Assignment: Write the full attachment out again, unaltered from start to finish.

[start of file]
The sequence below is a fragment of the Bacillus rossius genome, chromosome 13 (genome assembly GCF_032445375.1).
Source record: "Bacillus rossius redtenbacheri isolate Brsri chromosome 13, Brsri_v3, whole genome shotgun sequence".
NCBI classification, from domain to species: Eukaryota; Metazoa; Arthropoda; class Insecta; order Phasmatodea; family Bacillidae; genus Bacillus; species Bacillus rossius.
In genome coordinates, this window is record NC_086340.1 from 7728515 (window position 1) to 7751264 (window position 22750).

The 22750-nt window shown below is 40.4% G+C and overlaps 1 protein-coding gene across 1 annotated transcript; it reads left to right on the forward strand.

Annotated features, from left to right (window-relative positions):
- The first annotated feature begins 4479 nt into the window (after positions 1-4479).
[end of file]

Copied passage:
The sequence below is a fragment of the Bacillus rossius genome, chromosome 13 (genome assembly GCF_032445375.1).
Source record: "Bacillus rossius redtenbacheri isolate Brsri chromosome 13, Brsri_v3, whole genome shotgun sequence".
NCBI classification, from domain to species: Eukaryota; Metazoa; Arthropoda; class Insecta; order Phasmatodea; family Bacillidae; genus Bacillus; species Bacillus rossius.
In genome coordinates, this window is record NC_086340.1 from 7728515 (window position 1) to 7751264 (window position 22750).

The 22750-nt window shown below is 40.4% G+C and overlaps 1 protein-coding gene across 1 annotated transcript; it reads left to right on the forward strand.

Annotated features, from left to right (window-relative positions):
- The first annotated feature begins 4479 nt into the window (after positions 1-4479).